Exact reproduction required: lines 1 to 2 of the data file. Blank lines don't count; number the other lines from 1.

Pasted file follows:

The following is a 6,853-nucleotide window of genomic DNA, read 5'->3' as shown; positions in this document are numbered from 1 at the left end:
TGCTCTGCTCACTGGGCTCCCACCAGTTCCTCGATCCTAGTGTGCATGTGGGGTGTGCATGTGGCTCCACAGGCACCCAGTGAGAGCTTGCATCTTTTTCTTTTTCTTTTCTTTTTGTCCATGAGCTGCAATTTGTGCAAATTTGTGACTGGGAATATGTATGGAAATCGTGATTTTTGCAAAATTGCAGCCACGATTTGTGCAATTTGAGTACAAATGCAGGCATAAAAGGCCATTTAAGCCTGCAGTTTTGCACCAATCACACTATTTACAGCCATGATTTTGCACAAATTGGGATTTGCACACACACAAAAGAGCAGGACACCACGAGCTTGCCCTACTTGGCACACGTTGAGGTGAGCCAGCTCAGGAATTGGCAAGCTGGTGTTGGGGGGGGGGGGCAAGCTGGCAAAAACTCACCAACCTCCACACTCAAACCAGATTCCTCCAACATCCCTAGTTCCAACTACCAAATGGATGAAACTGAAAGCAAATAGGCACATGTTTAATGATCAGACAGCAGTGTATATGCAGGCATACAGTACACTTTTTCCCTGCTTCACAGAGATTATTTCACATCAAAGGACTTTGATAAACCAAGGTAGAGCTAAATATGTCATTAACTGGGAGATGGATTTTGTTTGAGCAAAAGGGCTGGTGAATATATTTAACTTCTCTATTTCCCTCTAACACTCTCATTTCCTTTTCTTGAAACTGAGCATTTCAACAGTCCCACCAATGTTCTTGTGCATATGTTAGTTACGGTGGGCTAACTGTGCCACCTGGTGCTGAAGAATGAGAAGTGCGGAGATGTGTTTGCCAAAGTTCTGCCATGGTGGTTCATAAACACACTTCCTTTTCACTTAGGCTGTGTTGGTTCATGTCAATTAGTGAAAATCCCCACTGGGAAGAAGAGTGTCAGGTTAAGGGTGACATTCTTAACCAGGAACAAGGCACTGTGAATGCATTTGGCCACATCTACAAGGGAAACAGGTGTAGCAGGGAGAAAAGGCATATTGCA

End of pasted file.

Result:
The following is a 6,853-nucleotide window of genomic DNA, read 5'->3' as shown; positions in this document are numbered from 1 at the left end:
TGCTCTGCTCACTGGGCTCCCACCAGTTCCTCGATCCTAGTGTGCATGTGGGGTGTGCATGTGGCTCCACAGGCACCCAGTGAGAGCTTGCATCTTTTTCTTTTTCTTTTCTTTTTGTCCATGAGCTGCAATTTGTGCAAATTTGTGACTGGGAATATGTATGGAAATCGTGATTTTTGCAAAATTGCAGCCACGATTTGTGCAATTTGAGTACAAATGCAGGCATAAAAGGCCATTTAAGCCTGCAGTTTTGCACCAATCACACTATTTACAGCCATGATTTTGCACAAATTGGGATTTGCACACACACAAAAGAGCAGGACACCACGAGCTTGCCCTACTTGGCACACGTTGAGGTGAGCCAGCTCAGGAATTGGCAAGCTGGTGTTGGGGGGGGGGGGCAAGCTGGCAAAAACTCACCAACCTCCACACTCAAACCAGATTCCTCCAACATCCCTAGTTCCAACTACCAAATGGATGAAACTGAAAGCAAATAGGCACATGTTTAATGATCAGACAGCAGTGTATATGCAGGCATACAGTACACTTTTTCCCTGCTTCACAGAGATTATTTCACATCAAAGGACTTTGATAAACCAAGGTAGAGCTAAATATGTCATTAACTGGGAGATGGATTTTGTTTGAGCAAAAGGGCTGGTGAATATATTTAACTTCTCTATTTCCCTCTAACACTCTCATTTCCTTTTCTTGAAACTGAGCATTTCAACAGTCCCACCAATGTTCTTGTGCATATGTTAGTTACGGTGGGCTAACTGTGCCACCTGGTGCTGAAGAATGAGAAGTGCGGAGATGTGTTTGCCAAAGTTCTGCCATGGTGGTTCATAAACACACTTCCTTTTCACTTAGGCTGTGTTGGTTCATGTCAATTAGTGAAAATCCCCACTGGGAAGAAGAGTGTCAGGTTAAGGGTGACATTCTTAACCAGGAACAAGGCACTGTGAATGCATTTGGCCACATCTACAAGGGAAACAGGTGTAGCAGGGAGAAAAGGCATATTGCA